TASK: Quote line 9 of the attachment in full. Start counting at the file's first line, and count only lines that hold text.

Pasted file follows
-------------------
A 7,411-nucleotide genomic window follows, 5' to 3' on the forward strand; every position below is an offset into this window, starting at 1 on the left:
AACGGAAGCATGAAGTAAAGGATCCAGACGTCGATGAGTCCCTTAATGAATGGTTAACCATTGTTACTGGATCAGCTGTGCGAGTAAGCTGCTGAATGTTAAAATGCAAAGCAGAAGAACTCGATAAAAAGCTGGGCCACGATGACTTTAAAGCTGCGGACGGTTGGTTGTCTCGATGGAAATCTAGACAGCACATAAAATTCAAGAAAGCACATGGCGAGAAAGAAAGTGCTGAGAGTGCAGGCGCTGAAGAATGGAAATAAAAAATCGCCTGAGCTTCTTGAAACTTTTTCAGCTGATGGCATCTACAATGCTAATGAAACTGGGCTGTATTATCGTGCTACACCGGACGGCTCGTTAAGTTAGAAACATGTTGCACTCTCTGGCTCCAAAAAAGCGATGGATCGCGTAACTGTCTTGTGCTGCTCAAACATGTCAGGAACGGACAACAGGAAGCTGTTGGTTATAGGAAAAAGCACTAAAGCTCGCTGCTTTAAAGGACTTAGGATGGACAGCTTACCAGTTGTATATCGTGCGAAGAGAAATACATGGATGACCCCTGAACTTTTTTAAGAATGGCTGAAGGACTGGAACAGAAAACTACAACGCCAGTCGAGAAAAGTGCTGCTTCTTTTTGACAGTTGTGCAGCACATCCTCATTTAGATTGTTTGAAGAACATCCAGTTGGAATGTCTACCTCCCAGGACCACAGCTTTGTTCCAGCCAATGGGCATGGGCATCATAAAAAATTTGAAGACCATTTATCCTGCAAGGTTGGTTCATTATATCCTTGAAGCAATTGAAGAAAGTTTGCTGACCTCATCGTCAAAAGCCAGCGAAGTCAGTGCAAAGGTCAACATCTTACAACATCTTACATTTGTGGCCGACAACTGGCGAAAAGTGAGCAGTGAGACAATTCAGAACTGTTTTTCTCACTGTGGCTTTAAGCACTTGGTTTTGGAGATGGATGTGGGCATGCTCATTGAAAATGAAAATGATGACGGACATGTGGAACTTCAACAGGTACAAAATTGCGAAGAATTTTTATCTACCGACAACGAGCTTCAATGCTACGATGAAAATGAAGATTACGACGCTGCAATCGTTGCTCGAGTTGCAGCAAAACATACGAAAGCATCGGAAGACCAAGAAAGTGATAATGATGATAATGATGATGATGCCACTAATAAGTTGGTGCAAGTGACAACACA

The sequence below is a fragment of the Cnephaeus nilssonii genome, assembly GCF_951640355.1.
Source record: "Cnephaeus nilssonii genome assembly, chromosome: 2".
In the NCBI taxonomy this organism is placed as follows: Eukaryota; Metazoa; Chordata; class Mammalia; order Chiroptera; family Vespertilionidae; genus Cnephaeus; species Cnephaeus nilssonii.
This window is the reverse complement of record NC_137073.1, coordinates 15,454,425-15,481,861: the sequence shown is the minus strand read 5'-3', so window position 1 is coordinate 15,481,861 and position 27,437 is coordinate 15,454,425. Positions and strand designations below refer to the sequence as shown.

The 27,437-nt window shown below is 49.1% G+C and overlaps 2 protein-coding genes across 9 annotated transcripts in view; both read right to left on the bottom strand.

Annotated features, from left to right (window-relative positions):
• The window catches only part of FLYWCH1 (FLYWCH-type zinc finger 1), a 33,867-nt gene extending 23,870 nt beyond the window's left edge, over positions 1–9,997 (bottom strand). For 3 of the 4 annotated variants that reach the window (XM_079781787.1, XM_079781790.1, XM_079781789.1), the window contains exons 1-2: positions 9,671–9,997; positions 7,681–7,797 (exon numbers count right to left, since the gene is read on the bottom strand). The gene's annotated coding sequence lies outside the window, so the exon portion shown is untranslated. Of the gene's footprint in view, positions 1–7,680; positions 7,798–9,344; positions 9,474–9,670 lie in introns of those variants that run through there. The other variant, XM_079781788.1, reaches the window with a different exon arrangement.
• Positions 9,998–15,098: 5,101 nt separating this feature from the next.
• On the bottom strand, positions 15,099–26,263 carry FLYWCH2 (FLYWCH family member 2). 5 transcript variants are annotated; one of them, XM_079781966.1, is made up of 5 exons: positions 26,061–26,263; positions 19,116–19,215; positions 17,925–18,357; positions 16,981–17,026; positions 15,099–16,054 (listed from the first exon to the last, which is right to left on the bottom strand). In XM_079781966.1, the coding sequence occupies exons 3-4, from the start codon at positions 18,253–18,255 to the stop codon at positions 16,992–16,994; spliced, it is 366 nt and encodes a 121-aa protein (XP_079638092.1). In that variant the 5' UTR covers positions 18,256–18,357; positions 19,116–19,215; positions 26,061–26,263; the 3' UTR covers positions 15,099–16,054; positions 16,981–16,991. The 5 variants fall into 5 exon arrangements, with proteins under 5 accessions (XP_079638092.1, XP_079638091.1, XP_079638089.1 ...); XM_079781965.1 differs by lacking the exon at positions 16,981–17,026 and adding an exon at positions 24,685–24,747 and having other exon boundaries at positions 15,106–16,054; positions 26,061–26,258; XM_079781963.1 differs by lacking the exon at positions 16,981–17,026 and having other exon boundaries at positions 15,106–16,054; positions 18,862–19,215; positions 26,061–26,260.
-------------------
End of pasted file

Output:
• The window catches only part of FLYWCH1 (FLYWCH-type zinc finger 1), a 33,867-nt gene extending 23,870 nt beyond the window's left edge, over positions 1–9,997 (bottom strand). For 3 of the 4 annotated variants that reach the window (XM_079781787.1, XM_079781790.1, XM_079781789.1), the window contains exons 1-2: positions 9,671–9,997; positions 7,681–7,797 (exon numbers count right to left, since the gene is read on the bottom strand). The gene's annotated coding sequence lies outside the window, so the exon portion shown is untranslated. Of the gene's footprint in view, positions 1–7,680; positions 7,798–9,344; positions 9,474–9,670 lie in introns of those variants that run through there. The other variant, XM_079781788.1, reaches the window with a different exon arrangement.